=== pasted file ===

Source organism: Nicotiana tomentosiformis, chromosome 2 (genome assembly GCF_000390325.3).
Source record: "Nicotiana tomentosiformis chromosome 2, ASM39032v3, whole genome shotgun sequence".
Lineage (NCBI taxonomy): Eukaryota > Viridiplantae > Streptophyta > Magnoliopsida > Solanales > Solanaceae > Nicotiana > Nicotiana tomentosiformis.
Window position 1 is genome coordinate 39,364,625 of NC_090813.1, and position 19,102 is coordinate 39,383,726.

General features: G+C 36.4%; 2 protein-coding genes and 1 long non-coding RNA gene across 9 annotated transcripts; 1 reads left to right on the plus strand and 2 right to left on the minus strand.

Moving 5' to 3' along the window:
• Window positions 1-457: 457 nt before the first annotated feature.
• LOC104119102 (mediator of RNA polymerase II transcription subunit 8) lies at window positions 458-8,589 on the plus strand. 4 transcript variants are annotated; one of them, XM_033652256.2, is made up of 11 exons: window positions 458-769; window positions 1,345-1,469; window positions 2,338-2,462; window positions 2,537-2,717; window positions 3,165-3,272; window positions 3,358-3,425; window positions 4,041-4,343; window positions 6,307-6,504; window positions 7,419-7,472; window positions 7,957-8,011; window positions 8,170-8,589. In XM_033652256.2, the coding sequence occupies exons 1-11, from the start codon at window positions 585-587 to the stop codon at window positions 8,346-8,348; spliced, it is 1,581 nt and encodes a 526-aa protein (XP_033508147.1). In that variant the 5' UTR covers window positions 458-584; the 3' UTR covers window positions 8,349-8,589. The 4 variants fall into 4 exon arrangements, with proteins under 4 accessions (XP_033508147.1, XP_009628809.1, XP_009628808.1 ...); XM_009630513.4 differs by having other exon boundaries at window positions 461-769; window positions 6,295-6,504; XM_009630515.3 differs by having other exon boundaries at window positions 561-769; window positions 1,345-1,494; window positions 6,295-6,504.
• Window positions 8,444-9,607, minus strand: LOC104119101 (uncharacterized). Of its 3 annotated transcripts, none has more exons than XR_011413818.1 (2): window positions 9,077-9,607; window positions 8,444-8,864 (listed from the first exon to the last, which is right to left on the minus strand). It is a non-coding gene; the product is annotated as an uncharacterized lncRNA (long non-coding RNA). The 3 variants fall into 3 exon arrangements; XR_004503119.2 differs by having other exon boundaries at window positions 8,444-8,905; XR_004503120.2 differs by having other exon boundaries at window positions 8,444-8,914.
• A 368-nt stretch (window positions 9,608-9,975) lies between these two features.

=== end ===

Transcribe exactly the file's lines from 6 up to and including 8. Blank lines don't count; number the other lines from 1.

Moving 5' to 3' along the window:
• Window positions 1-457: 457 nt before the first annotated feature.
• LOC104119102 (mediator of RNA polymerase II transcription subunit 8) lies at window positions 458-8,589 on the plus strand. 4 transcript variants are annotated; one of them, XM_033652256.2, is made up of 11 exons: window positions 458-769; window positions 1,345-1,469; window positions 2,338-2,462; window positions 2,537-2,717; window positions 3,165-3,272; window positions 3,358-3,425; window positions 4,041-4,343; window positions 6,307-6,504; window positions 7,419-7,472; window positions 7,957-8,011; window positions 8,170-8,589. In XM_033652256.2, the coding sequence occupies exons 1-11, from the start codon at window positions 585-587 to the stop codon at window positions 8,346-8,348; spliced, it is 1,581 nt and encodes a 526-aa protein (XP_033508147.1). In that variant the 5' UTR covers window positions 458-584; the 3' UTR covers window positions 8,349-8,589. The 4 variants fall into 4 exon arrangements, with proteins under 4 accessions (XP_033508147.1, XP_009628809.1, XP_009628808.1 ...); XM_009630513.4 differs by having other exon boundaries at window positions 461-769; window positions 6,295-6,504; XM_009630515.3 differs by having other exon boundaries at window positions 561-769; window positions 1,345-1,494; window positions 6,295-6,504.